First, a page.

“Patriarchy forces fathers to act as monsters, encourages husbands and lovers to be rapists in disguise; it teaches our blood brothers to feel ashamed that they care for us, and denies all men the emotional life that would act as a humanizing, self-affirming force in their lives (…) patriarchy has become merely a sub-heading under the dominant system of imperialist capitalism, as patriarchs men do not serve their families and communities but serve the interests of the State.”

Several bell hooks texts either begin with or prominently feature a personal memory, usually from childhood or adolescence. This device is used quite often in her 2000 book All About Love: New Visions, wherein hooks interrogates American ideas of romantic love (men mistrust and therefore fear the value of love, women are conditioned to overestimate the same). 

Covers of a few of bell hooks' books 
Covers of a few of bell hooks' books 

All About Love has great lines all through, really, but here’s one that memory serves up right now: “Knowing how to be solitary is central to the art of loving. When we can be alone, we can be with others without using them as a means of escape.”

hooks was very good at starting from the personal and gradually, with wit and rigour, arriving upon a near-universal proposition. This is part of why much of her literary and film criticism, for example, is delightful. The 1990 collection Yearning: Race, Gender and Cultural Politics brings together some of her best magazine pieces down the years, including essays on films by Spike Lee, Wim Wenders and others. In the introduction to the 2015 edition of the same book, hooks wrote that the most essential aspect of Yearning was its “call to all of us to link personal passion and political quest”.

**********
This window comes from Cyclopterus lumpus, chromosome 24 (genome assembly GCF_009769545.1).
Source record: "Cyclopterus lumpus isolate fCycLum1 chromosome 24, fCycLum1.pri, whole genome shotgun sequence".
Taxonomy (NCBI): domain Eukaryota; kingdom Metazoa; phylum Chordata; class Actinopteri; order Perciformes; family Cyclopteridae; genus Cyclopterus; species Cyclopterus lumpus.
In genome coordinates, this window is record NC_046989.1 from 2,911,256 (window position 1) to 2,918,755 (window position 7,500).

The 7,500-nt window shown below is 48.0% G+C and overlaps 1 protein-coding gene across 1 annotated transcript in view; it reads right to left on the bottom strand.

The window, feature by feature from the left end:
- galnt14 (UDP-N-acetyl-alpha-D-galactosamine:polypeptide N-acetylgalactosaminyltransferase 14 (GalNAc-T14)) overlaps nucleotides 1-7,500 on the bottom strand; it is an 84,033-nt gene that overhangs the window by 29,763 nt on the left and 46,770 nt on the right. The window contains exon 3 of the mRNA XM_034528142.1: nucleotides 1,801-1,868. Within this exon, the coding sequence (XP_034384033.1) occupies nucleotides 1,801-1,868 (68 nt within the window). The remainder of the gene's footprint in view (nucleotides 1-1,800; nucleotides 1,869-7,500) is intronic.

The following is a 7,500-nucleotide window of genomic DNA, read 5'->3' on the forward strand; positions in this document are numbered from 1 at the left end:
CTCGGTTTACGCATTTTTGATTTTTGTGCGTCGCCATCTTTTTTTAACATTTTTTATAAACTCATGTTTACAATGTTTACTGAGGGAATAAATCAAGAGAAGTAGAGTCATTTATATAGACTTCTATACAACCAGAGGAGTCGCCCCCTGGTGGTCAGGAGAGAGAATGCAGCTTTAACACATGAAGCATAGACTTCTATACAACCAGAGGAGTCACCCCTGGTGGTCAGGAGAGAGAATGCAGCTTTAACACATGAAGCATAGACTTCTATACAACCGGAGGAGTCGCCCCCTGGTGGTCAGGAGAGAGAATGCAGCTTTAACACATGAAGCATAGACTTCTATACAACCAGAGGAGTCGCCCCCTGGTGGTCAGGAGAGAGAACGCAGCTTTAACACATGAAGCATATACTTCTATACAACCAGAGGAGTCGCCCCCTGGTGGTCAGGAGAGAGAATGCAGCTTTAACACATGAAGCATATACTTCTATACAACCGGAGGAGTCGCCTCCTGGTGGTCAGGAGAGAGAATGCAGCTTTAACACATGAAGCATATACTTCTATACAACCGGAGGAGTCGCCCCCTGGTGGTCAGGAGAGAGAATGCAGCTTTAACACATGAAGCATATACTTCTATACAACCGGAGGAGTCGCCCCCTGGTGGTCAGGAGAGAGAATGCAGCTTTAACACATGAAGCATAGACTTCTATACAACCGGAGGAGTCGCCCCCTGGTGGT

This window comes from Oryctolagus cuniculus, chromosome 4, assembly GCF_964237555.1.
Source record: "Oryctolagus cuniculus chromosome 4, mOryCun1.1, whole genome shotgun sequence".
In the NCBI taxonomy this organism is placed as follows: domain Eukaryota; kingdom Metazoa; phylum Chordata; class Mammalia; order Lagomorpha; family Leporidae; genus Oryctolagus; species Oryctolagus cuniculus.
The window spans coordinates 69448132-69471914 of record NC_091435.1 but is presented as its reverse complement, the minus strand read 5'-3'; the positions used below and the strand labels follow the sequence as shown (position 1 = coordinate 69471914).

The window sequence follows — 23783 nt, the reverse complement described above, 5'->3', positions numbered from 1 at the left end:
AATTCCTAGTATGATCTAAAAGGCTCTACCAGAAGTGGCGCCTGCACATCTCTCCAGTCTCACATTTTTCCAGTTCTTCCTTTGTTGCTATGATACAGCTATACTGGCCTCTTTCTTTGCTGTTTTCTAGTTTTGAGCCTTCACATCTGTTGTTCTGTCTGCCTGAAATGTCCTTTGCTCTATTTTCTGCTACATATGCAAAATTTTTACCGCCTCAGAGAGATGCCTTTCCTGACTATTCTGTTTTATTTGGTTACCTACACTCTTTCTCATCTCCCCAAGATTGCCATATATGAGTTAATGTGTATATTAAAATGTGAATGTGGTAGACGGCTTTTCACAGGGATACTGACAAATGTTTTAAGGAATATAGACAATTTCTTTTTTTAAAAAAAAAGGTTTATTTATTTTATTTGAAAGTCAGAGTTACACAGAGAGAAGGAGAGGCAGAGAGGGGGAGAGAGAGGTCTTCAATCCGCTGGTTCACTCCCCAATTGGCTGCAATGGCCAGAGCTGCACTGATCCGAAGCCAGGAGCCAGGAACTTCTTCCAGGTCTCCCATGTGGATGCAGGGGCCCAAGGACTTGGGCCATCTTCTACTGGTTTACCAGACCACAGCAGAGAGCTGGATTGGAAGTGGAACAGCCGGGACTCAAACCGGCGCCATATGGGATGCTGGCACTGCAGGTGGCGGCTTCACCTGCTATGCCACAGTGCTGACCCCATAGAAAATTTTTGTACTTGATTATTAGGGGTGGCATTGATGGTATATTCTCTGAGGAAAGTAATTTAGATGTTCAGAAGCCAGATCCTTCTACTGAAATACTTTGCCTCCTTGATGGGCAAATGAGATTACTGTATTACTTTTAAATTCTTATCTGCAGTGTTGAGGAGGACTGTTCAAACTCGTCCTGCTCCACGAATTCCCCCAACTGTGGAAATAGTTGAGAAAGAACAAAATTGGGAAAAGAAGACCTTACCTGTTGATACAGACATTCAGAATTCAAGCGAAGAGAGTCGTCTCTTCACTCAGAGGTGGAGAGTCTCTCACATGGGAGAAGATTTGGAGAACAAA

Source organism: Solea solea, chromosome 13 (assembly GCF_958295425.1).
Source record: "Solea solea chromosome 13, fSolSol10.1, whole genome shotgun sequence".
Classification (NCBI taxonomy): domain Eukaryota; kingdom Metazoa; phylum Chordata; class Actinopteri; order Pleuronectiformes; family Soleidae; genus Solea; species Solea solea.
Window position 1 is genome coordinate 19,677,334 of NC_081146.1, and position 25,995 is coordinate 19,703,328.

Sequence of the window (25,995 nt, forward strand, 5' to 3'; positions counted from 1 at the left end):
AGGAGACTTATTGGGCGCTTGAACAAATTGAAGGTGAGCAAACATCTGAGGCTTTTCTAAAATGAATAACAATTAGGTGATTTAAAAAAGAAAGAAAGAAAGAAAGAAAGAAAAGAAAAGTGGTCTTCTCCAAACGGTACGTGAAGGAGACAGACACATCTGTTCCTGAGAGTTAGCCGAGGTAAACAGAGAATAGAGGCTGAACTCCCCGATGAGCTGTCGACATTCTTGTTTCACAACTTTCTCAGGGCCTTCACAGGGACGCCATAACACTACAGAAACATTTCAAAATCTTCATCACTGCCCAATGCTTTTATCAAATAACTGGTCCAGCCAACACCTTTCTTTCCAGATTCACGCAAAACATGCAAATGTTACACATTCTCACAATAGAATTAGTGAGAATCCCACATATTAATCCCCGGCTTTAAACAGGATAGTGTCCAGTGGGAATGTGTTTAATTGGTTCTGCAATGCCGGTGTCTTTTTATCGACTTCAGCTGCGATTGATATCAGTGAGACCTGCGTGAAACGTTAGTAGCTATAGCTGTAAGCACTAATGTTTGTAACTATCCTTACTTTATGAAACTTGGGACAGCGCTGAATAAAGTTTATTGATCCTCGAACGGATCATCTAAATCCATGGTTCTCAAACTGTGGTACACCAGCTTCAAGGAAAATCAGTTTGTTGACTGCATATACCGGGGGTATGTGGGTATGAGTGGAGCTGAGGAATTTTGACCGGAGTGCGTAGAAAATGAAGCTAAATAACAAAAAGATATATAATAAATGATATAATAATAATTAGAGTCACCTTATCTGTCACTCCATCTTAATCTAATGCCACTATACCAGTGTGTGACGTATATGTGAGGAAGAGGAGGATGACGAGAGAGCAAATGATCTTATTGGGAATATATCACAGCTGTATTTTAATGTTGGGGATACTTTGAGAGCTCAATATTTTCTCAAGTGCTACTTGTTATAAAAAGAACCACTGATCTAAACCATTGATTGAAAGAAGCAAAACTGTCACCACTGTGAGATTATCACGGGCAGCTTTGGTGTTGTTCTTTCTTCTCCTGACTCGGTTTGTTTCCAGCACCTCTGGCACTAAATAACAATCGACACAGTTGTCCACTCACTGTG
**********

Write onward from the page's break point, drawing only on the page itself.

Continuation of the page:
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Yearning is an assured, ambitious collection of essays and besides, it has aged well, which so often isn’t the case with cultural criticism. hooks is astute, for instance, on the collaborations between novelist/screenwriter Hanif Kureishi and director Stephen Frears (the films My Beautiful Laundrette and Sammy and Rosie Get Laid), hooks says that Kureishi’s stories work because they “expose the oppressive aspects of the dominant white heterosexist culture, as well as the ways the cultures of brown and black people are transformed as we internalize the colonizing mentality (…)”